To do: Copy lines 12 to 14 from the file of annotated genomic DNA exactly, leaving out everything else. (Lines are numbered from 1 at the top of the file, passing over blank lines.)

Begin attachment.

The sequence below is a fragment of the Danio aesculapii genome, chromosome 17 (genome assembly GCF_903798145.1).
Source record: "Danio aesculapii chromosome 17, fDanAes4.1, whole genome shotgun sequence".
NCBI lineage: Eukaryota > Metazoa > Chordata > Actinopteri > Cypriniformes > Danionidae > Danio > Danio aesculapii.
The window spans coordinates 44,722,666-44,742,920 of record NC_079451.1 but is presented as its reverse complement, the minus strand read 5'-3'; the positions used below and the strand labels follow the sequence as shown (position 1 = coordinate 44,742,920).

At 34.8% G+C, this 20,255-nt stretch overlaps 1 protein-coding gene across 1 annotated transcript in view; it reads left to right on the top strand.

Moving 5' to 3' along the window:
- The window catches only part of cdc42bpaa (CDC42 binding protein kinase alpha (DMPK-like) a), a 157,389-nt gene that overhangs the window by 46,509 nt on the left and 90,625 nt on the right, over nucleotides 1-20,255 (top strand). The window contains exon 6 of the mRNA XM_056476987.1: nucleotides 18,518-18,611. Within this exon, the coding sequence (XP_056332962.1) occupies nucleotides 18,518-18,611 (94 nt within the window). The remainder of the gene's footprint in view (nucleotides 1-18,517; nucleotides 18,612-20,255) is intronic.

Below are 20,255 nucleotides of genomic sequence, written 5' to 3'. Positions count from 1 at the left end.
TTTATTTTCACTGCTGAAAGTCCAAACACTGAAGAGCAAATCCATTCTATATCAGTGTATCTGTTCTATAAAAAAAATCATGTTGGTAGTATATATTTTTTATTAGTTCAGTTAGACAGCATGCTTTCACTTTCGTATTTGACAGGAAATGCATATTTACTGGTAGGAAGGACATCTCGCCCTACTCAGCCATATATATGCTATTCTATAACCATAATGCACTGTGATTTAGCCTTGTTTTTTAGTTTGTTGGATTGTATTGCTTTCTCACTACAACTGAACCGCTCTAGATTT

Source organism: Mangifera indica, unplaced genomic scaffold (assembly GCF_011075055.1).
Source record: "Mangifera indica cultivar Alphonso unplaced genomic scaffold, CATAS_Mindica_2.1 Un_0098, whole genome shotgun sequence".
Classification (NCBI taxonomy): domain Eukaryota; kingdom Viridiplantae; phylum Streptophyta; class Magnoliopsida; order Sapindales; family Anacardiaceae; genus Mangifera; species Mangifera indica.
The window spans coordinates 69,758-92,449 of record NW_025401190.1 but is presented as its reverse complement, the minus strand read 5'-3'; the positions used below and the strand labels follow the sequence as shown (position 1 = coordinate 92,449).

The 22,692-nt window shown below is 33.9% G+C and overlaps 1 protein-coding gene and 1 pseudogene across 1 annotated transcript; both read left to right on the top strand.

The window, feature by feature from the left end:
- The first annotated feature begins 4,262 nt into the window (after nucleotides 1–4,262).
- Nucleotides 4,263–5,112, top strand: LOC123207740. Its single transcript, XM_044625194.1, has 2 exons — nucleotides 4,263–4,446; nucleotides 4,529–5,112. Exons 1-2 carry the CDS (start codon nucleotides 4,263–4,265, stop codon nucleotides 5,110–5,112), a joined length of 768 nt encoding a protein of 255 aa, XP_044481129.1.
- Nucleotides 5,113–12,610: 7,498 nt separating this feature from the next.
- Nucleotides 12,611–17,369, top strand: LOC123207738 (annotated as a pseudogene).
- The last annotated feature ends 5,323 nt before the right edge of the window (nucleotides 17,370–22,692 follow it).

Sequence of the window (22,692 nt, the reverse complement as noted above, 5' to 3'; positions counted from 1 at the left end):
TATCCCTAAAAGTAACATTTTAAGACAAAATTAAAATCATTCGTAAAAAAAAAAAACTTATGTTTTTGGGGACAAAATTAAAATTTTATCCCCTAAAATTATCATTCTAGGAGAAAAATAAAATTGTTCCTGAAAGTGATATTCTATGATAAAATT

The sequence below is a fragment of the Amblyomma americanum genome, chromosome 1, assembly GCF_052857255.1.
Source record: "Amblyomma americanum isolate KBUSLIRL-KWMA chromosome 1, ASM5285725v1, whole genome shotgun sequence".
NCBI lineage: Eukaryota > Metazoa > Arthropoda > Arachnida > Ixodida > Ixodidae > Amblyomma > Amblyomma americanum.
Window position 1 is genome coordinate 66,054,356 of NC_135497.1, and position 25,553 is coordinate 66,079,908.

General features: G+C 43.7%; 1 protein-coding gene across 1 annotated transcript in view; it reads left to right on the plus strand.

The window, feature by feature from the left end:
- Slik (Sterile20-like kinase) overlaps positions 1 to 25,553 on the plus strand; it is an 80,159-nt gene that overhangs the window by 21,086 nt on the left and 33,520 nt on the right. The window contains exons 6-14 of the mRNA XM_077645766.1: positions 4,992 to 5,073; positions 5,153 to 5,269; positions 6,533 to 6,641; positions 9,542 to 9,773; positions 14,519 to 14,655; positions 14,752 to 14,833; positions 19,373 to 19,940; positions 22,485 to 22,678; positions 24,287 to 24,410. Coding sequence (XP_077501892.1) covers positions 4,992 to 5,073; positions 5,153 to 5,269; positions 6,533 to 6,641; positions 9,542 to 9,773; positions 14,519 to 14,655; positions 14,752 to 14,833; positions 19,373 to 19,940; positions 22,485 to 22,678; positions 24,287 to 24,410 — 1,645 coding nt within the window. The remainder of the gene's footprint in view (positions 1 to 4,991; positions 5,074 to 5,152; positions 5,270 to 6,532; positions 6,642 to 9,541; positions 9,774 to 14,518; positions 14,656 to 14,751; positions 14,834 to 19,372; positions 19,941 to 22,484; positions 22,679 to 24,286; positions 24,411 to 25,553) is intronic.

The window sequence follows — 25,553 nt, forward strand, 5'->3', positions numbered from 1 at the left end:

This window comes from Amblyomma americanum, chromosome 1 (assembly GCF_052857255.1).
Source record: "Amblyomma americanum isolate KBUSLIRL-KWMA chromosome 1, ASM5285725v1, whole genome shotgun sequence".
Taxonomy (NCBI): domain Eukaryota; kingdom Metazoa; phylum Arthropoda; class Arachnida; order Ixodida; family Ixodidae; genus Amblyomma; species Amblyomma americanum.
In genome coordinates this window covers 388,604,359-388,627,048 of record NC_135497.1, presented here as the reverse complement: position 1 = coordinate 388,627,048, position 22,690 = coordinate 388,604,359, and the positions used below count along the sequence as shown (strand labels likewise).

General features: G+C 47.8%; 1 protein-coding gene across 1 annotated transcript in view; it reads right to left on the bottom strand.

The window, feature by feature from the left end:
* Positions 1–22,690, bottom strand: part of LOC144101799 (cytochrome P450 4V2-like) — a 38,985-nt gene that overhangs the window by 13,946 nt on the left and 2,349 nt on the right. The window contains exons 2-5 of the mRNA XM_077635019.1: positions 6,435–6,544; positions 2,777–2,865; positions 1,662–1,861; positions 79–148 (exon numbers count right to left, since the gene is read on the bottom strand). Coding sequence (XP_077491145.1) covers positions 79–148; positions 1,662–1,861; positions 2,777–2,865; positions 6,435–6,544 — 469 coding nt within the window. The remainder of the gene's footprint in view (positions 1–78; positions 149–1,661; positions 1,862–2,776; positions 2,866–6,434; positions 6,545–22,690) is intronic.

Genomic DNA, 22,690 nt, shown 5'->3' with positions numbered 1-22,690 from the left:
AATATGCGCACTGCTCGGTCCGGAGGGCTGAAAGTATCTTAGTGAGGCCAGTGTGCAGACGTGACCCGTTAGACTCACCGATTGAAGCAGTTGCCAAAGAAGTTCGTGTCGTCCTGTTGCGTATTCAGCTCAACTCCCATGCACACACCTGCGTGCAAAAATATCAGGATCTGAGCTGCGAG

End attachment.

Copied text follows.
Classification (NCBI taxonomy): domain Eukaryota; kingdom Viridiplantae; phylum Streptophyta; class Magnoliopsida; order Sapindales; family Anacardiaceae; genus Mangifera; species Mangifera indica.
The window spans coordinates 69,758-92,449 of record NW_025401190.1 but is presented as its reverse complement, the minus strand read 5'-3'; the positions used below and the strand labels follow the sequence as shown (position 1 = coordinate 92,449).

The 22,692-nt window shown below is 33.9% G+C and overlaps 1 protein-coding gene and 1 pseudogene across 1 annotated transcript; both read left to right on the top strand.